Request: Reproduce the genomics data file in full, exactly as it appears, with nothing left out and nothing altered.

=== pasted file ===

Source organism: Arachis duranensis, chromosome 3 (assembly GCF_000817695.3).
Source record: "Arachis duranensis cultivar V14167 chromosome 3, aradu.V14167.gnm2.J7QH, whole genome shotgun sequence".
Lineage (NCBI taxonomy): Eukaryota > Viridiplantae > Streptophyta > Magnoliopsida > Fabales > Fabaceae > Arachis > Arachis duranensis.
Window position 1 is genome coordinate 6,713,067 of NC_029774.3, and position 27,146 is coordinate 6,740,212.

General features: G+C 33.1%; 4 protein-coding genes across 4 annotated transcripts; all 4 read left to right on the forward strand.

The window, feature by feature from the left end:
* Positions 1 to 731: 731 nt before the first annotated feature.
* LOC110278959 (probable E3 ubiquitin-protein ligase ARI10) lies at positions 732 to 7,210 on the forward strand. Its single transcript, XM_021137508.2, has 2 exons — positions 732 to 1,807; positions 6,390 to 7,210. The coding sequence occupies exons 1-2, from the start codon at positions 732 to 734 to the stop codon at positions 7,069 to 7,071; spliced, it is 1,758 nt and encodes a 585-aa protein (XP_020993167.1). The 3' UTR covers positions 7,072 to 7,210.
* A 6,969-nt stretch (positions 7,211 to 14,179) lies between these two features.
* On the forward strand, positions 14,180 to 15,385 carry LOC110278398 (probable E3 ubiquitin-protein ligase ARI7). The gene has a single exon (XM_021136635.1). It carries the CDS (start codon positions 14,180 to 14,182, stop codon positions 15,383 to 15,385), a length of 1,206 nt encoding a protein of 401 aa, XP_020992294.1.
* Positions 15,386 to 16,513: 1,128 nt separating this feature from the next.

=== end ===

Source organism: Arachis duranensis, chromosome 3 (assembly GCF_000817695.3).
Source record: "Arachis duranensis cultivar V14167 chromosome 3, aradu.V14167.gnm2.J7QH, whole genome shotgun sequence".
Lineage (NCBI taxonomy): Eukaryota > Viridiplantae > Streptophyta > Magnoliopsida > Fabales > Fabaceae > Arachis > Arachis duranensis.
Window position 1 is genome coordinate 6,713,067 of NC_029774.3, and position 27,146 is coordinate 6,740,212.

General features: G+C 33.1%; 4 protein-coding genes across 4 annotated transcripts; all 4 read left to right on the forward strand.

The window, feature by feature from the left end:
* Positions 1 to 731: 731 nt before the first annotated feature.
* LOC110278959 (probable E3 ubiquitin-protein ligase ARI10) lies at positions 732 to 7,210 on the forward strand. Its single transcript, XM_021137508.2, has 2 exons — positions 732 to 1,807; positions 6,390 to 7,210. The coding sequence occupies exons 1-2, from the start codon at positions 732 to 734 to the stop codon at positions 7,069 to 7,071; spliced, it is 1,758 nt and encodes a 585-aa protein (XP_020993167.1). The 3' UTR covers positions 7,072 to 7,210.
* A 6,969-nt stretch (positions 7,211 to 14,179) lies between these two features.
* On the forward strand, positions 14,180 to 15,385 carry LOC110278398 (probable E3 ubiquitin-protein ligase ARI7). The gene has a single exon (XM_021136635.1). It carries the CDS (start codon positions 14,180 to 14,182, stop codon positions 15,383 to 15,385), a length of 1,206 nt encoding a protein of 401 aa, XP_020992294.1.
* Positions 15,386 to 16,513: 1,128 nt separating this feature from the next.